By Jenny Ruedlinger*

A group of more than 30 scientists worldwide is behind a new style of food that pursues sustainable food and with good nutritional inputs for the more than 10 billion people expected to be. The emphasis of the so-called "planetary diet" is on the biggest prominence of vegetables, fruits and legumes and lowering portions of animal meats.

Having a healthy diet that manages to feed the more than 10 billion people that are projected will be by 2050, is the challenge that has been posed by the so-called Planetary Diet, that seeks to promote sustainable production and promote new eating habits by reducing the consumption of animal meat and increasing the contribution of legumes, fruits and vegetables.

The formula was proposed at the beginning of the year by the Eat-Lancet Commission, an entity that brought together 37 scientists from various disciplines in 16 countries, led by Professor Walter Willett, T.H. School of Public Health. Harvard University's Chan, and whose work was published by the prestigious scientific journal The Lancet.

The premise behind this strategy is that the planet and the population are at risk because while food production is on the rise, there are more than 820 million people who can't access enough food and many consume low-quality calories or large portions, while unhealthy eating habits increase the risk of mortality, alcohol problems, drugs and tobacco. Global food production, adds the report, "threatens climate stability and ecosystem resilience and is the biggest driver of environmental degradation and transgression of planetary boundaries. Altogether, the result is serious".

Match that Jenny Ruedlinger diagnosis., PhD in Biological Sciences, researcher at the Centre for advanced chronic diseases (Accdis) and UC School of Public Health, adding that there is responsibility for both consumers and production companies in this.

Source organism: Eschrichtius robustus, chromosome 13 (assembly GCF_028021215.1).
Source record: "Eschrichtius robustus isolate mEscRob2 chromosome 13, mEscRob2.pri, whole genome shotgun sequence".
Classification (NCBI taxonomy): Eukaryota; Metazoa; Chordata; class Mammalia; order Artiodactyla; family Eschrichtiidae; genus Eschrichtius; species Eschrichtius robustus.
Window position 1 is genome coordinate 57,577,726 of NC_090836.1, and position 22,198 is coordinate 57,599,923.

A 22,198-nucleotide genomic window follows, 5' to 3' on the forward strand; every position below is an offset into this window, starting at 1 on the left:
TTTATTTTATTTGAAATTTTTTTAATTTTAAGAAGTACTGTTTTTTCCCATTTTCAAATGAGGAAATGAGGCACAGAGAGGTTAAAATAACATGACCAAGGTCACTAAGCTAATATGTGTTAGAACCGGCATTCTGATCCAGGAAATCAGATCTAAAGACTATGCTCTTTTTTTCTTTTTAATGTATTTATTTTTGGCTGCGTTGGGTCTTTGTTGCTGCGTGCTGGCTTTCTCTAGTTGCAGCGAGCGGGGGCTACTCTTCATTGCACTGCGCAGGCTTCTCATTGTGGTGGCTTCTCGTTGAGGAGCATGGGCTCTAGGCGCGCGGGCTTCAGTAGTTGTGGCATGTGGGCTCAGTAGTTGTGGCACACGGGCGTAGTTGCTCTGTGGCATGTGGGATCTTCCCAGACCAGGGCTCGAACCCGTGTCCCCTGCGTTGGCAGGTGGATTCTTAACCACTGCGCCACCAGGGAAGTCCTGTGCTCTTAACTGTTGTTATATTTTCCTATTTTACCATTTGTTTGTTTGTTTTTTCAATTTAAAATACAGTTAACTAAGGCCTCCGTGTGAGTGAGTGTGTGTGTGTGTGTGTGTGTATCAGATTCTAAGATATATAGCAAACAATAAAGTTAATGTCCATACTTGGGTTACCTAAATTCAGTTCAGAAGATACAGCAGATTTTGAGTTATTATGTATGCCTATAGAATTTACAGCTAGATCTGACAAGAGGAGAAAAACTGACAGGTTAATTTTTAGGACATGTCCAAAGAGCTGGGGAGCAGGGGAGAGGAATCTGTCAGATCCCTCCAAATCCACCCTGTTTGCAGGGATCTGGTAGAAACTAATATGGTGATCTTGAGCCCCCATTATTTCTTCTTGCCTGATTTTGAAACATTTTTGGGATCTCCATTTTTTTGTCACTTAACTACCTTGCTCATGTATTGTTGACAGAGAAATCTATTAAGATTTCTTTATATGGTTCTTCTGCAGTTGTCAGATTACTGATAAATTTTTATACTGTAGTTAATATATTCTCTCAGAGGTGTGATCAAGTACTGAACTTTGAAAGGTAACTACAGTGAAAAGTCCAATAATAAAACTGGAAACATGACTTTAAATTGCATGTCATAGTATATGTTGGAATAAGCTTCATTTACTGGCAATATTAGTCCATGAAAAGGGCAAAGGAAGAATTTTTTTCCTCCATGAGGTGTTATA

"People don't have much awareness about how food is produced. For example, there's a lot of plant loss; Chile generates about 4,6 million tonnes of solid waste at the level of agro-industry, losing 30% of healthy foods throughout the chain of production. On the other hand, influences the fact that consumers do not choose 'ugly' vegetables, which leads to the same producers discarding them, knowing that they will not be well received", Argues.

Global food production "threatens climate stability and ecosystem resilience and is the biggest driver of environmental degradation and transgression of planetary boundaries. Altogether, the result is serious", says the Eat-Lancet Commission report, who proposed the idea of planetary diet.

Vegetables and fruits: the protagonists

The planetary diet seeks to double fruit intake, vegetables, legumes, grains and nuts, down nearly 50% in consumption of red meats or sugar, estimating an average consumption of 2,500 calories a day. Like this, a "standard" dish of this diet would have the following proportion: vegetables and fruits would cover half the dish, while the remaining 50% should contain mainly whole grains, plant proteins, unsaturated vegetable oils and, if you want, a small amount of animal proteins.